Let's Rank and Roll! Ranked Choice Voting Heads to the Nov Ballot

NYC Charter Revision Commission approves final language for ballot referendum

NEW YORK, NY (07/25/2019) (readMedia)-- Last night, the NYC Charter Revision Commission approved the final ballot language for ranked choice voting which New Yorkers will vote on in November. The initiative will be placed at the top of the ballot, and will read as follows:

This proposal would amend the City Charter to:

Give voters the choice of ranking up to five candidates in primary and special elections for Mayor, Public Advocate, Comptroller, Borough President, and City Council beginning in January 2021. If voters still want to choose just one candidate, they can. A candidate who receives a majority of first-choice votes would win. If there is no majority winner, the last place candidate would be eliminated and any voter who had that candidate as their top choice would have their vote transferred to their next choice. This process would repeat until only two candidates remain, and the candidate with the most votes then would be the winner. This proposal would eliminate the separate run-off primary elections for Mayor, Public Advocate, and Comptroller; Extend the time period between the occurrence of a vacancy in an elected City office and when a special election must be held to fill that vacancy.

Special elections would generally be held 80 days after the vacancy occurs, instead of 45 days (for Public Advocate, Comptroller, Borough Presidents and Council Members) or 60 days (for Mayor);

and Adjust the timeline of the process for drawing City Council district boundaries so that it is completed before City Council candidates start gathering petition signatures to appear on the ballot for the next primary elections. This process occurs every ten years.

Shall this proposal be adopted?

"New Yorkers deserve elections that lift up our voices, and push candidates to campaign better. Ranked Choice Voting (RCV) is the simple solution that puts power back in the hands of the people where it belongs. That's why Common Cause/NY looks forward to talking to New Yorkers all about the benefits of voting yes on RCV in November," said Susan Lerner, Executive Director of Common Cause/NY.

Ranked choice voting gives voters the choice of ranking their top five candidates in primary and special elections. If voters still want to vote for just one candidate, they can.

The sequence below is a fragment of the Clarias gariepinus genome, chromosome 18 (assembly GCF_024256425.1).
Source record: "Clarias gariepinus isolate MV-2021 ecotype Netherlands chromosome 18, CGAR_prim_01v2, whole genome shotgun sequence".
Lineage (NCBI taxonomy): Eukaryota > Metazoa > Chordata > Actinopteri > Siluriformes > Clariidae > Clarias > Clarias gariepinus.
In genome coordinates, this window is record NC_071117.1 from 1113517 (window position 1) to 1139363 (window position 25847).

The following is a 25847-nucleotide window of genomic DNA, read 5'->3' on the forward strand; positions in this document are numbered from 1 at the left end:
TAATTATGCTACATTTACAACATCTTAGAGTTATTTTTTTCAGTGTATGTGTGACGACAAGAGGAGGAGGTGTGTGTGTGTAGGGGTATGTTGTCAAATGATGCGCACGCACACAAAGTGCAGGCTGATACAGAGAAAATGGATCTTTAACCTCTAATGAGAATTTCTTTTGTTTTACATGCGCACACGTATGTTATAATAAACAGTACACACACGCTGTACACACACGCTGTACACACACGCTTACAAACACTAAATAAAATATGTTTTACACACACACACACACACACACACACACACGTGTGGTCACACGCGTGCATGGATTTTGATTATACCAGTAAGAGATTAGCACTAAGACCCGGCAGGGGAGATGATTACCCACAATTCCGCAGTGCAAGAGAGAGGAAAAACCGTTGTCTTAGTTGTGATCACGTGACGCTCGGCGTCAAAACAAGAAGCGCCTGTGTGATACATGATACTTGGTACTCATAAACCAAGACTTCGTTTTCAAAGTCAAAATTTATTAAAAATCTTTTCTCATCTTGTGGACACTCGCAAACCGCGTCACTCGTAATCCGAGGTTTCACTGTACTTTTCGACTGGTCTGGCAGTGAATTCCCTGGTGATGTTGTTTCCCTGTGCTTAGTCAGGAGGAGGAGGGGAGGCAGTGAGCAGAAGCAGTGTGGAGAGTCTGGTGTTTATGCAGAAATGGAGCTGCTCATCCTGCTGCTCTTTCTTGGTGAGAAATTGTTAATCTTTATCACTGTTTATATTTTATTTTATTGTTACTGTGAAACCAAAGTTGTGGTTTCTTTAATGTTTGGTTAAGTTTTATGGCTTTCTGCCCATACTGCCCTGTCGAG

If on election day when all the first-choices are counted a candidate has a majority of the vote (over 50%), then she or he wins. If there's no majority, the last-place candidate is eliminated and that candidate's second choices are redistributed, and so on until there's a winner.

Other cities like San Francisco, Minneapolis and Santa Fe, and countries like Australia and Ireland have implemented ranked choice voting to great success. Kansas Democrats are currently using ranked choice voting to select their presidential nominee.

Most candidates win crowded elections in New York City by campaigning to their base, and fail to get a majority. With ranked choice voting, candidates will be forced to campaign to the broader electorate in the hopes of being ranked second or third. Ranked choice voting helps create consensus candidates with majority support.

In the last three election cycles in New York City, sixty-three percent of multi-candidate primaries were won with less than 50% of the vote, 30% were won with less than 40%, and nearly 10% were won with less than 30%. In 2021, close to 70% of the New York City Council members, and all five borough presidents, the Comptroller and Mayor, will be term limited. The New York City Campaign Finance Board is already anticipating the opening of at least 500 campaign committees, which averages to 12 candidates per race.

In early April, Common Cause/NY also launched a website and released a new analysis that builds on a previous report -- The Case for Ranked Choice Voting in New York City -- which quantifies the prevalence of multi-candidate primaries in the last three election cycles in NYC. The study found:

  • Over the last three election cycles, the average number of candidates ranged from 4 to 5.
  • Over the last three election cycles, less than 15% of multi-candidate primaries with 4 or more candidates produced majority support winners.
  • In 2013, the last primary election cycle with a wave of open seats, no race with 4 or more candidates produced a majority support winner.